But they are different enough in their own ways, so we’ll be seeing what those key differences are.
Most fatalities in house fires are caused by smoke inhalation and not the flames, especially when people are asleep.
If they are awake, they will see the presence of smoke and know that there is a fire.
On the other hand, CO has no odor or color, so it is impossible to know if you’re breathing it in until it’s too late.
Both require their own detection methods, like photoelectric or ionization for smoke detectors and biomimetic or metal oxide semiconductor-based detectors for carbon monoxide.
Smoke detectors are almost always installed on ceilings, where CO sensors can be mounted on walls and ceilings.
Different Kinds of Smoke Detectors
There are two different types of smoke detectors that are most common, and they differ in what method they use to detect smoke in the air.
One of the types is the photoelectric detector that senses the light scattering in the sensor’s chamber when the smoke enters it.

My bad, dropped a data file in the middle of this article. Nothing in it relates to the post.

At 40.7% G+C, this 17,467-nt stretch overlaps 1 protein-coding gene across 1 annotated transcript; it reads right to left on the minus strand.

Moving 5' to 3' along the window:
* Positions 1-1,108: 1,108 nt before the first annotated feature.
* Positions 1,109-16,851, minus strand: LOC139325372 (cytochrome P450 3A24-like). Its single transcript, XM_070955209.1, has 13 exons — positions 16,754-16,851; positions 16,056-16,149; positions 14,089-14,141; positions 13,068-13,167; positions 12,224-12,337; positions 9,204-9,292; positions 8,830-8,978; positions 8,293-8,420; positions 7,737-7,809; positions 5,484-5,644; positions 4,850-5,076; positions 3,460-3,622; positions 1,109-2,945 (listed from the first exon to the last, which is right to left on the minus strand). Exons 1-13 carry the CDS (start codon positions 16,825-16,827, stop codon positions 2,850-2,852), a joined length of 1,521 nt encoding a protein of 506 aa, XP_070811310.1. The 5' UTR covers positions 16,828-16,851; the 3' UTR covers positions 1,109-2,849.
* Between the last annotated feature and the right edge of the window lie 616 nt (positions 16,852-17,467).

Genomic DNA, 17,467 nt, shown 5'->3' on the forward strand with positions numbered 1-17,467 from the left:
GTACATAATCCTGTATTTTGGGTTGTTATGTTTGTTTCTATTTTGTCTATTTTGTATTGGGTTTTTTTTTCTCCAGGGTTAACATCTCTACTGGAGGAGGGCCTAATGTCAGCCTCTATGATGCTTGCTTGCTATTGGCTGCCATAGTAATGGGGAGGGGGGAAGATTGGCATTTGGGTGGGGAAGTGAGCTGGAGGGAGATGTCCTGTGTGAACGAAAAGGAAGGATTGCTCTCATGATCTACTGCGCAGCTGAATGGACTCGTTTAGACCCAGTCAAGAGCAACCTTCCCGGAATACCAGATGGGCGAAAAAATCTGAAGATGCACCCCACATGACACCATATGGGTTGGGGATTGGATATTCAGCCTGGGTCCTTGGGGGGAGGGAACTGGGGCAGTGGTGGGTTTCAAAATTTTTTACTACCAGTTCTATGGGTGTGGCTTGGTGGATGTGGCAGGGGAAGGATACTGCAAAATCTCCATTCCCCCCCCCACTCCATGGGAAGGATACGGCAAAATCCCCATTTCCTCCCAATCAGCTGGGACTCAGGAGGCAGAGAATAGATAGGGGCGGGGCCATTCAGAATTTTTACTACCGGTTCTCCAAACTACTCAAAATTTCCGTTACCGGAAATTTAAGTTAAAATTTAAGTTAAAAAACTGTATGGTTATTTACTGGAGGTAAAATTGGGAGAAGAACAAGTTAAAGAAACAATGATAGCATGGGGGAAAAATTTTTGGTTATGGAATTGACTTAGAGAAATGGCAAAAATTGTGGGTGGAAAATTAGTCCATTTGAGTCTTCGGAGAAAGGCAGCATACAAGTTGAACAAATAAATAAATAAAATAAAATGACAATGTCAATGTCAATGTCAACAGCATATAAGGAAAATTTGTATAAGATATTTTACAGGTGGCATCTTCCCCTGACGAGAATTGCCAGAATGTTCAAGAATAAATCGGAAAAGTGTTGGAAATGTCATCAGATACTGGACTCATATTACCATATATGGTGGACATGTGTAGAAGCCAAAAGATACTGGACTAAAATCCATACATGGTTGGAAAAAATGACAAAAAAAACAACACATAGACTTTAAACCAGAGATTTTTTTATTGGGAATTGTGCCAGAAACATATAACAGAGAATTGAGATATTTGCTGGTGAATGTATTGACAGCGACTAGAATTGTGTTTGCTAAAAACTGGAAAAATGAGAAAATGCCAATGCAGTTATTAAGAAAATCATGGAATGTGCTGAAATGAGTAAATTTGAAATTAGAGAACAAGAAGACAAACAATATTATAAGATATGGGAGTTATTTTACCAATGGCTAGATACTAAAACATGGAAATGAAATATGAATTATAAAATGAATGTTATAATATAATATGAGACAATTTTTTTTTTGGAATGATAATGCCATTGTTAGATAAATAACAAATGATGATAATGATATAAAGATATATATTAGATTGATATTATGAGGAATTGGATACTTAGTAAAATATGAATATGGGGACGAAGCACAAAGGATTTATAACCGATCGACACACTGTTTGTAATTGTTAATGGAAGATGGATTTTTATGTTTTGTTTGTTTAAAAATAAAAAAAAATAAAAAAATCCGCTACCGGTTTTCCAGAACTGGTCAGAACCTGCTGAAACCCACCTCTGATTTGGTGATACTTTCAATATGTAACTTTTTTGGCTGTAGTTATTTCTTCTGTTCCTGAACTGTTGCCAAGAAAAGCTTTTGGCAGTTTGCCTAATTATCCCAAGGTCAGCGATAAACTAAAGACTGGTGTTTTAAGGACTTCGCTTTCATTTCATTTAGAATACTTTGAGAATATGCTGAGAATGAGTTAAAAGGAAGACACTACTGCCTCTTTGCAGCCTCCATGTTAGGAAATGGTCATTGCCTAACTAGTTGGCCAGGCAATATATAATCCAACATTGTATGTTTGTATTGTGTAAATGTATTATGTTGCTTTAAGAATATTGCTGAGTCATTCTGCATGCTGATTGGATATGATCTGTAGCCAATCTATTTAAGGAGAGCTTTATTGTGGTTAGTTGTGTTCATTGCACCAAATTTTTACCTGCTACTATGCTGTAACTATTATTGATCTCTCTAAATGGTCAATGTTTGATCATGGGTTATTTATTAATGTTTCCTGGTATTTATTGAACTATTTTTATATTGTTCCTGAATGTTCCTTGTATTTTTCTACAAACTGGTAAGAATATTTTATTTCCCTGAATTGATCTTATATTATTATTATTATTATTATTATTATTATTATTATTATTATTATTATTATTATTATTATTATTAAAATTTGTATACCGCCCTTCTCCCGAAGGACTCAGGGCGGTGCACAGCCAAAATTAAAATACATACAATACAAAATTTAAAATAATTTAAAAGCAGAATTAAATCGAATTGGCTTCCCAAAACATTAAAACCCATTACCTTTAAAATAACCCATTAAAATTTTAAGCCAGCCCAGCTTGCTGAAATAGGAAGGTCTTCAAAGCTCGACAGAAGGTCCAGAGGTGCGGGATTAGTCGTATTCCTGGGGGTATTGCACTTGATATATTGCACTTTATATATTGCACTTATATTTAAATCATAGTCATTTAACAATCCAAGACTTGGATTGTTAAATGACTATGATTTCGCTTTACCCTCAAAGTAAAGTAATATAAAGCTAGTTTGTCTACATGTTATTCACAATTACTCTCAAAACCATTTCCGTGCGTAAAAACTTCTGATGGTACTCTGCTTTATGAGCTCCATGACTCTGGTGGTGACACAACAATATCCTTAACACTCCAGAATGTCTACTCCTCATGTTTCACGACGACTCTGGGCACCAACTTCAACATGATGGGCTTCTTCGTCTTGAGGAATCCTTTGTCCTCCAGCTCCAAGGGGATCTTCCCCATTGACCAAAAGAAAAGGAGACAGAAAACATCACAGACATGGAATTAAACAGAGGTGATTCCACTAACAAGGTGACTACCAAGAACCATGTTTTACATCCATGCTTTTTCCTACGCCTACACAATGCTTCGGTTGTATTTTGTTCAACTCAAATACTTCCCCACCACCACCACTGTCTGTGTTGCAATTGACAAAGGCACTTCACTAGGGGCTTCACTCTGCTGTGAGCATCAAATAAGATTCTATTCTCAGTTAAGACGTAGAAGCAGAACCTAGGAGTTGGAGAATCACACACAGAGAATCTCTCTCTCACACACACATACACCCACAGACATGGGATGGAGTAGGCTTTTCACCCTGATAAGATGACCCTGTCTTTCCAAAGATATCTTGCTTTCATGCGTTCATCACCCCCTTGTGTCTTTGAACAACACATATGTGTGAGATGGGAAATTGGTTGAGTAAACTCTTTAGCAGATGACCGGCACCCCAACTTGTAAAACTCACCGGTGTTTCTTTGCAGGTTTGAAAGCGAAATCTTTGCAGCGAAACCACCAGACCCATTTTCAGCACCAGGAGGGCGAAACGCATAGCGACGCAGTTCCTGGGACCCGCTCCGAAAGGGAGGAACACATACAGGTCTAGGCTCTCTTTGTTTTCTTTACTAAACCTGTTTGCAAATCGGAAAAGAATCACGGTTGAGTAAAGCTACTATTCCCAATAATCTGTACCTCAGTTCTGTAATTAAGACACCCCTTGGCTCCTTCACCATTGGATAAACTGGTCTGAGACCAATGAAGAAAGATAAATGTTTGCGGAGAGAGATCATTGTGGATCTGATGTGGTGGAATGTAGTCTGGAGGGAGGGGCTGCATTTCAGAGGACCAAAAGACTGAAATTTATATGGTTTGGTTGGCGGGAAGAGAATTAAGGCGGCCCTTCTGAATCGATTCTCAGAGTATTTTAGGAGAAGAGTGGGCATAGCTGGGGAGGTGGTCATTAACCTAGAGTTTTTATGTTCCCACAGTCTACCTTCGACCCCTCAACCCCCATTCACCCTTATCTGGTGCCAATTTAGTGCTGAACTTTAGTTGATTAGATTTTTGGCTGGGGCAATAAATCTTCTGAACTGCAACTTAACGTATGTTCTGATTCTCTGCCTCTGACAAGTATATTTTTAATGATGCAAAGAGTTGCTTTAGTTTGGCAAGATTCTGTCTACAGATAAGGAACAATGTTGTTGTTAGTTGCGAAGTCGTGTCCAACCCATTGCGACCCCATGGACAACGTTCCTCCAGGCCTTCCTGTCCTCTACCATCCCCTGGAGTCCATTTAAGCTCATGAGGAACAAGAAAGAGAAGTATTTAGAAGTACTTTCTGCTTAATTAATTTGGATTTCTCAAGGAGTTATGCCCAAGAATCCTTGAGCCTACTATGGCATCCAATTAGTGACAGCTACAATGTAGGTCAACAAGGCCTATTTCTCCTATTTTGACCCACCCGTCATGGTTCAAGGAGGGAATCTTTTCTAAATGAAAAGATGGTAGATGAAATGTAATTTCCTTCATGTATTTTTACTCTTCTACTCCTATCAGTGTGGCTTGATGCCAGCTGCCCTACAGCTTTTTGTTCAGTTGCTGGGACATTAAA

The second type, called ionization sensors, contains a small amount of radioactive material, usually Americium, between two electrodes.
When smoke enters the chamber, it blocks the current between the Americium electrodes, which tells the sensor that there is smoke.
How Many Smoke Detectors Do I Need?
There is a standard set by the National Fire Protection Association that says how many smoke detectors you’d need in your home.
They recommend at least one detector inside every bedroom and outside any area that people can use for sleeping.
So, you would need at least seven smoke detectors for a typical three-bedroom home.
You should change this number based on how many rooms your home has.
Ideal Smoke Detector Spots
Smoke tends to rise, so installing these detectors on the ceilings of your rooms is the best choice.
Make sure all detectors are at least four inches away from the walls, and if you can only mount them on the walls, make sure the ceiling is at least four inches away and at the most 12 inches away.
Avoid placing the detector close to a window which can cause the air coming inside blow away the smoke.
You don’t need a detector in your garage either because your car’s exhaust will activate it every time you start your car.
Particularly dusty areas or places where there are many particles from insulation can mess with the detector’s accuracy, so avoid those places.